• Pharmaceutical Biology studies biological systems. These systems include microbial and plant cells and enzymes as sources of innovative targets and drugs, as well as a means for (bio-)synthesis.
  • Pharmaceutical Gene Modulation focuses its activities on the development of advanced therapeutic systems and small molecule drugs for the specific delivery and regulation of genes.
  • Pharmacokinetics, Toxicology and Targeting explores innovative drug delivery tools, including nanocarriers, for cell-specific targeting of drugs and therapeutic proteins, their underlying PK-PD and their safety. In addition, innovative methods for ADME and toxicological predictions are developed using human tissue.
  • Pharmaceutical Technology and Biopharmacy performs research on dosage forms and their interaction with the living organism and explores human tissue-based translational models used in drug development.

The major research topics of the program are schematically presented in the figure below, which highlights the fact that the activities in the program cover aspects of both drug discovery as well as drug development. The colors used to describe the topics relate to the various research groups.


There is an urgent societal and medical need for improved drugs and for a more efficient development track for these new products. This includes a reduction in the numbers of animals used in drug development and an improvement in the predictive value of the model systems used in early stage drug testing. The BDDD program strives to bring together researchers who focus their activities on enabling technologies applied in pharmaceutical R&D. The program contributes to a better and more efficient development of new drugs and therapeutic concepts by exploring the various fundamental and applied aspects of drug research and development. The final aim of the program is to generate societal and economic value through the innovative drug concepts that are studied. It does so by developing improved drugs and technologies used in drug development, production, administration and safety assessment.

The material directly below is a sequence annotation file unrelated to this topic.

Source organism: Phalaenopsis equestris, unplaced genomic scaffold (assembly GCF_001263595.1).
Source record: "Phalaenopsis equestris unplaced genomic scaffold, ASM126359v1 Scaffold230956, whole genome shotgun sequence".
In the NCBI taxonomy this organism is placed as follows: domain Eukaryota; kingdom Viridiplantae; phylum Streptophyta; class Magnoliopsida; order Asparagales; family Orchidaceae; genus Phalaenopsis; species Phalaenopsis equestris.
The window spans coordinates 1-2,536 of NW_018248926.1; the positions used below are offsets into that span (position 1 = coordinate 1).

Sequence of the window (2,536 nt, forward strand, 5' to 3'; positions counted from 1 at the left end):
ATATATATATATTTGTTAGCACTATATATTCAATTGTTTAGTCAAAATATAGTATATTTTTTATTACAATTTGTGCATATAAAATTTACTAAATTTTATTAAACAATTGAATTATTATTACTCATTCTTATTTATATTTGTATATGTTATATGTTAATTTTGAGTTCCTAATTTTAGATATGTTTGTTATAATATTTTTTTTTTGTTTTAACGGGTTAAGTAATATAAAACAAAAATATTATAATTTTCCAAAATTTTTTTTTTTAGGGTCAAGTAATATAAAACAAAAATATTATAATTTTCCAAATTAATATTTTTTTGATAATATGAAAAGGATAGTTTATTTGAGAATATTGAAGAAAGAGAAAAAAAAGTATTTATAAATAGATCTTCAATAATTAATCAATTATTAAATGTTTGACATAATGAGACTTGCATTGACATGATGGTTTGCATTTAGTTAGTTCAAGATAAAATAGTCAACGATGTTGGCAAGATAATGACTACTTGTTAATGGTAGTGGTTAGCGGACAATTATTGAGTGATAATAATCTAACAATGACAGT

Collaborations with other researchers within the GUIDE program are strongly encouraged, leading to the exchange of essential knowledge of and experience in various aspects of drug development.

The research activities of the program contribute to the “Healthy Ageing” program of the University of Groningen by exploring innovative therapies for age-related diseases, such as fibrotic diseases, COPD and cancer.  

The program aims to perform top-notch research, thereby offering an attractive environment for young talented researchers, who will be able to contribute to the program’s objectives while at the same time being able to follow their personal scientific ambitions.

Relevance to Healthy Ageing  

The research activities of the program are all intended to strengthen the Healthy Ageing program of the University of Groningen. Research on new drugs is by definition highly relevant to the ageing population. On average more than 70% of the drugs used in society are used by the elderly. Moreover, many of the diseases that are the focus of the research in the program are age-related; examples are cancer, COPD, fibrosis, Parkinsonism and influenza, all diseases that become increasingly problematic in an ageing population.